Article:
The first difference that many will notice about our new T. rex is that it lacks feathers. In 2017, Phil Bell & colleagues published a study on the skin covering of Tyrannosaurus rex . In this paper, Bell et al. presented evidence against the theory that all tyrannosauroids were feathered, a notion that us and many others had followed.
The paper had some fairly convincing evidence; most notably, the paper offered published skin impressions of Tyrannosaurus rex for the first time. These impressions came from multiple areas of the body (see graphic), all of which showed very small reticulate scales. This was in contrast to the giant tyrannosauroid Yutyrannus , described in 2012, which preserved only feathers.
It seems that giants, apparently, are hairless and featherless,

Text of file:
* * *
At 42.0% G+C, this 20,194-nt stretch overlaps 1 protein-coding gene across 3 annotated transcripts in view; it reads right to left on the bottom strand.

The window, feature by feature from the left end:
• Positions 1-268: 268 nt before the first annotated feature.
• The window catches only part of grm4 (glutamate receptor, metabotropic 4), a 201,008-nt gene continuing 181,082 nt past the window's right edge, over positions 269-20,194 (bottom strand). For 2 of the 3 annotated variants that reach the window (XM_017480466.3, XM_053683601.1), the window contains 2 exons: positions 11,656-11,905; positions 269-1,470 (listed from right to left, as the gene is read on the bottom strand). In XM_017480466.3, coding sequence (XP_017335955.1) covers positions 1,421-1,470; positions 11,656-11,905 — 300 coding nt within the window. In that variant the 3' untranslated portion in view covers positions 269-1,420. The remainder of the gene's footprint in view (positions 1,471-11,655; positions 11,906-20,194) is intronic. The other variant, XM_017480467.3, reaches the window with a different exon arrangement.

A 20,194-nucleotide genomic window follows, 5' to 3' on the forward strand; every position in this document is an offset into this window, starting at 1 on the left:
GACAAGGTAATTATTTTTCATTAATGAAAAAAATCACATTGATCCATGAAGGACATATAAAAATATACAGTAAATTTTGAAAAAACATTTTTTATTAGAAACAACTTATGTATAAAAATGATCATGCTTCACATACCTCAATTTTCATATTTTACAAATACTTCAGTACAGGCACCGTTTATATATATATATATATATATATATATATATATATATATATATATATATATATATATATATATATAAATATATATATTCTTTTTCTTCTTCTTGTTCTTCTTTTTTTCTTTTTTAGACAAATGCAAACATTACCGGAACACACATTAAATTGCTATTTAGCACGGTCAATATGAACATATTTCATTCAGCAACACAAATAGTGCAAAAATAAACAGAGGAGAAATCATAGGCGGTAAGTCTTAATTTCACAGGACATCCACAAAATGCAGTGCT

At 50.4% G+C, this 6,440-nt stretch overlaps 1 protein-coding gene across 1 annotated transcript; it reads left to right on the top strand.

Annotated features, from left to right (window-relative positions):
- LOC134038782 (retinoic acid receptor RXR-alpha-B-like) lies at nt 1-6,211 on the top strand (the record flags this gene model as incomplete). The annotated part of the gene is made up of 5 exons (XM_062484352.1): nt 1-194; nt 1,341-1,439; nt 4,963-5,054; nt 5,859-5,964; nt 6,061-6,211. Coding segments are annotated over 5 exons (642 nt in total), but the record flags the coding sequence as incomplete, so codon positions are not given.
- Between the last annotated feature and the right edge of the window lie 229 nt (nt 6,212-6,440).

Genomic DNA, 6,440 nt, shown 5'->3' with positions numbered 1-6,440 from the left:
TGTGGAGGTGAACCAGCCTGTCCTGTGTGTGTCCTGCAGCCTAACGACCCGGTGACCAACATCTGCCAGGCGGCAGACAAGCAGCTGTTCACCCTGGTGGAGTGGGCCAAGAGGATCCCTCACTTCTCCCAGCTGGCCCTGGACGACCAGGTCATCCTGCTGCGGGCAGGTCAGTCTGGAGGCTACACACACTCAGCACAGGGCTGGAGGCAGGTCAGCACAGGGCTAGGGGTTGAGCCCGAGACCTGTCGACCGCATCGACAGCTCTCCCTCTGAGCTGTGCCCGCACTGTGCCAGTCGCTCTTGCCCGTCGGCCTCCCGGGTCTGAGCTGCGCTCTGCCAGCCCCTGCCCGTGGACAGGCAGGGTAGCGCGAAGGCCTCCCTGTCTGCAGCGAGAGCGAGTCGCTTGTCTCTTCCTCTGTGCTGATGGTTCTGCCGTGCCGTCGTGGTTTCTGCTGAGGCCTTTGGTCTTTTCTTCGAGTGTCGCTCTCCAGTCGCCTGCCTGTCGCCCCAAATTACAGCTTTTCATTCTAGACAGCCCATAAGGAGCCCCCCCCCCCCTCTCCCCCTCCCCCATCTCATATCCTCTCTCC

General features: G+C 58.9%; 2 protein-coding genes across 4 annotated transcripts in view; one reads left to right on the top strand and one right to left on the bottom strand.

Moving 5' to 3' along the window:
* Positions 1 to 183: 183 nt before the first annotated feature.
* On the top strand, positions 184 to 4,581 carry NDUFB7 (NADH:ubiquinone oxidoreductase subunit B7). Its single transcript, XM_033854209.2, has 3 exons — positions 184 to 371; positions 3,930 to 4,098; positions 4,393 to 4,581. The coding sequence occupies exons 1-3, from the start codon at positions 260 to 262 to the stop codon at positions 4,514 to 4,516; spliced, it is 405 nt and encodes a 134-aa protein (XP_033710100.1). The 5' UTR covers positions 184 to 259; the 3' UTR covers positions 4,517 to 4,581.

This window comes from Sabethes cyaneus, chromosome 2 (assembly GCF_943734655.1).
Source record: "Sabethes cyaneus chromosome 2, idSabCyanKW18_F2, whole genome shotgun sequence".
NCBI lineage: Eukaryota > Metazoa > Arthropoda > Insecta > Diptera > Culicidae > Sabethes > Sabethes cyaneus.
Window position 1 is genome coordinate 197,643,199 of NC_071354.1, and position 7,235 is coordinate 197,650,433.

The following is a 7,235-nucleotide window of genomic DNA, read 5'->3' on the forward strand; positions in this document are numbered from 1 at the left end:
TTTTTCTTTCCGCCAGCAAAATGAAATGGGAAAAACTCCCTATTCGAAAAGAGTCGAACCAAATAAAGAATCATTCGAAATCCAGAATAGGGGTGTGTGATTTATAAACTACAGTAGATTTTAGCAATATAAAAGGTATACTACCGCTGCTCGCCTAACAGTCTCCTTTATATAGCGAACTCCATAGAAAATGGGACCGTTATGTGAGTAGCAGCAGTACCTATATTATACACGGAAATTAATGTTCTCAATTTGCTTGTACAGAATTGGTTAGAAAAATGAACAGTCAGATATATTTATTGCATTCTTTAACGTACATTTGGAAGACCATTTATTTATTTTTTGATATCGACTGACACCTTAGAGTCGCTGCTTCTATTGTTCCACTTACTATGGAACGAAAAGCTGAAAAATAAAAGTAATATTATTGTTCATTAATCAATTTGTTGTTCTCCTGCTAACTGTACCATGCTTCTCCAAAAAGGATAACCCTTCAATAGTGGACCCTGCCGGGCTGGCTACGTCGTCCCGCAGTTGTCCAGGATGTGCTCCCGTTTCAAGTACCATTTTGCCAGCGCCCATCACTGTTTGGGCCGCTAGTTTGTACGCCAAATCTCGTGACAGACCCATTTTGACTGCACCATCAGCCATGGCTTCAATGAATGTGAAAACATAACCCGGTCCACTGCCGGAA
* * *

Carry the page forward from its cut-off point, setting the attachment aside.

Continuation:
In addition to the physical evidence for reticulate scales, there is also a biomechanical argument to be made. One of our major consultants on this reconstruction, Scott Hartman, has been conducting physiological modelling on early dinosaurs and other reptiles, including quantifying thermal constraints (Hartman 2015, Hartman et al. 2016). He is not working specifically on T. rex , but his research has implications for its potential feathering. According to his research, depending on ambient temperature, animals stop receiving any benefit from dermal insulation at somewhere between 1 and 3 tonnes. Due to the costs of producing such integument, this may cause these traits to be selected against, as has occurred in many large mammals and fur.
So this is why elephants are bald. But what are we to make of mammoths, mastodons, and wooly rhinos?